It is produced by heating biomass in an oxygen-free environment, a process known as pyrolysis, which results in the production of a carbon-rich solid material. Biochar has a high surface area and a porous structure, which makes it highly absorbent and allows it to hold onto nutrients and water.

Biochar has several potential benefits as a soil amendment:

  • It can improve soil structure and fertility,
  • increase water-holding capacity,
  • reduce nutrient leaching.
  • increase the population of beneficial soil microorganisms,
  • it can serve as a long-term carbon sink, sequestering carbon in the soil for hundreds or even thousands of years.

Biochar is also being explored as a potential solution to the problem of waste management. It can be produced from a variety of organic waste materials, and it provides an alternative to burning or disposing of waste in landfills.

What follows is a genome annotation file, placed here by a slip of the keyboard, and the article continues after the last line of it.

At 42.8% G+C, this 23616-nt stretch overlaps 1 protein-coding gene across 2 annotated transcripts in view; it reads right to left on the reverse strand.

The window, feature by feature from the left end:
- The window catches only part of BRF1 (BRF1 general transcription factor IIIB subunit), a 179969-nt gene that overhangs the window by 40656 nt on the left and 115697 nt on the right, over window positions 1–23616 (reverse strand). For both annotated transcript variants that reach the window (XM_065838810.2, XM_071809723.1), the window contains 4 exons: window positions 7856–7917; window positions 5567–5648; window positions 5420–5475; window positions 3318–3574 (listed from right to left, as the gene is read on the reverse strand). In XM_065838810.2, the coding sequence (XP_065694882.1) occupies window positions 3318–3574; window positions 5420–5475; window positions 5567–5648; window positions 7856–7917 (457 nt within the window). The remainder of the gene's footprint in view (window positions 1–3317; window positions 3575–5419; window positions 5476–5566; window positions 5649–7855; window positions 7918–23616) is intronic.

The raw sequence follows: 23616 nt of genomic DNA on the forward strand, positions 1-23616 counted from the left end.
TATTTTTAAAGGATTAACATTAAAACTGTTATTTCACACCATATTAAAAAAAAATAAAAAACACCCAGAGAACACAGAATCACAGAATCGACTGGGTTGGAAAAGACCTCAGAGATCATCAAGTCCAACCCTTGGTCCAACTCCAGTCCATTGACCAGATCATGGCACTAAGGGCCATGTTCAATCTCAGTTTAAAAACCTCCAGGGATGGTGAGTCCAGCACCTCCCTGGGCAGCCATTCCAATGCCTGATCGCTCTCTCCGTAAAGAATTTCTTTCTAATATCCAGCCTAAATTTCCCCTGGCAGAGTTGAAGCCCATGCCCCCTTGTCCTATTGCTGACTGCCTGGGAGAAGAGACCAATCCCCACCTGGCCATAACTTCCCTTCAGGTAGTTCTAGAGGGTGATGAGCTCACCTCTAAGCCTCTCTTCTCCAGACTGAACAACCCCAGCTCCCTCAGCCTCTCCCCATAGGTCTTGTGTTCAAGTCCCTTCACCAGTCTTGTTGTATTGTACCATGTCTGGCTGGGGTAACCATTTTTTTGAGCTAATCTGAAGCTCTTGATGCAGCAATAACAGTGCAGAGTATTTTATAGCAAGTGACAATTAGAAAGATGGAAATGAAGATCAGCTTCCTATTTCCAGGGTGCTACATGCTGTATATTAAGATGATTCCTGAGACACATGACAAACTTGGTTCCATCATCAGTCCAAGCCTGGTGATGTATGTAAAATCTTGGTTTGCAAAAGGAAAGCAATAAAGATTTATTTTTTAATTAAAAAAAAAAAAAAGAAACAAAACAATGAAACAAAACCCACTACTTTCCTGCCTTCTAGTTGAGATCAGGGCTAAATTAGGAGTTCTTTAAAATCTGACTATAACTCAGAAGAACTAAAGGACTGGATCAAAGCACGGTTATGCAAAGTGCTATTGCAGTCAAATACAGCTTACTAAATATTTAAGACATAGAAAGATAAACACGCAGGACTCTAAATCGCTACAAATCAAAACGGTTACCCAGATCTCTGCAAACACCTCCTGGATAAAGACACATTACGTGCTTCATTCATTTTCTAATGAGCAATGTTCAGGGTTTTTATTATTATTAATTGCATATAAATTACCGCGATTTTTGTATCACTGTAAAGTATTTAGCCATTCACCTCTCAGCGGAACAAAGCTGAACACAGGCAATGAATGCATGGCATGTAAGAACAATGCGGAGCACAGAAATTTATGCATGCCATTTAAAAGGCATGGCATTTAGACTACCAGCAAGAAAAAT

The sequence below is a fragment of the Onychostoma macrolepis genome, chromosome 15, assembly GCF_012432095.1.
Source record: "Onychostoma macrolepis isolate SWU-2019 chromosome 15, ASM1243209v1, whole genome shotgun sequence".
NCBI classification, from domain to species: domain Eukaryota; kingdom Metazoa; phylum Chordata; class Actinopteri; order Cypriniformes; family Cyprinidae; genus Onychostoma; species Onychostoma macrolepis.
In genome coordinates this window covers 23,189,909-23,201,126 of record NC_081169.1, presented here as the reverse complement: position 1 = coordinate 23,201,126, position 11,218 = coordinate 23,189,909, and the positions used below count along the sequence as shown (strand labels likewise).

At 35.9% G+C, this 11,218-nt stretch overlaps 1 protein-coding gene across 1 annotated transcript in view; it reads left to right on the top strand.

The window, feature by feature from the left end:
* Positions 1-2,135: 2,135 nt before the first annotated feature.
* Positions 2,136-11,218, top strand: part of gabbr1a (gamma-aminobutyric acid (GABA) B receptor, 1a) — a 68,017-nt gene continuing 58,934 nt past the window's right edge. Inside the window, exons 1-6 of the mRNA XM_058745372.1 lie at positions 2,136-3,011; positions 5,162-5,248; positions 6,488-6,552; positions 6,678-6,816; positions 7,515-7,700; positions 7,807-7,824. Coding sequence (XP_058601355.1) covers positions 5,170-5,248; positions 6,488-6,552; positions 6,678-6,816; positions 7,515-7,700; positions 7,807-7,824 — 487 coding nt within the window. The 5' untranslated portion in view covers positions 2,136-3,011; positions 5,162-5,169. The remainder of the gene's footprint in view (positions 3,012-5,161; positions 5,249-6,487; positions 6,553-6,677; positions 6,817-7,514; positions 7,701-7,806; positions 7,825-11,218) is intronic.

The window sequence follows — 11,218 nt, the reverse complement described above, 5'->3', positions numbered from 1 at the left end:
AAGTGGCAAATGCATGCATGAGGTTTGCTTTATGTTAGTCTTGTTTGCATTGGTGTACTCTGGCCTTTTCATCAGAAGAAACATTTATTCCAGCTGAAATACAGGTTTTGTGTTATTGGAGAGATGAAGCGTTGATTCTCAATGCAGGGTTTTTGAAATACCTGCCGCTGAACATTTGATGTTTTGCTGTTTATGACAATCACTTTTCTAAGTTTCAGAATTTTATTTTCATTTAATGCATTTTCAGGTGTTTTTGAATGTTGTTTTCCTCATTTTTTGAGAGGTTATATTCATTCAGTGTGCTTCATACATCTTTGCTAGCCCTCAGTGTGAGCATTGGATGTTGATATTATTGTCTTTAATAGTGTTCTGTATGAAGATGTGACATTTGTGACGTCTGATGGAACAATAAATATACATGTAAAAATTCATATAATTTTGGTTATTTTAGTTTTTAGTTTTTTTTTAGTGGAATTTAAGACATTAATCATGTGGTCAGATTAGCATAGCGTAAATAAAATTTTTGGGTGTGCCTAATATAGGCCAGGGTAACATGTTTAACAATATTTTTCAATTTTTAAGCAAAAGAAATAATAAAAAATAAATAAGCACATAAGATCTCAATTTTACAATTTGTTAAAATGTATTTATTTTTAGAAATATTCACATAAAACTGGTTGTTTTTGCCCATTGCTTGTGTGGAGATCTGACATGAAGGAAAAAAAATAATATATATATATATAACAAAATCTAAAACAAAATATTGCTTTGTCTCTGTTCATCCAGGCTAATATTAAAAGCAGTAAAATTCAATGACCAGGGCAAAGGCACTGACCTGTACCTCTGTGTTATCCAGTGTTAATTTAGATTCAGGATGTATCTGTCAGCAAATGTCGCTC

Overall, biochar shows promise as a sustainable and beneficial addition to soil and as a potential waste management solution. However, more research is needed to fully understand its effects and potential uses.

Articles tagged with biochar

From plans to build - a Kontiki kiln for charcoal making

In order to close the loop of my biogas systems outputs I thought of a mixture of shit, piss, effluent and charcoal some years ago. The only missing component was until recently the charcoal. Charcoal making is an art on its own, especially if…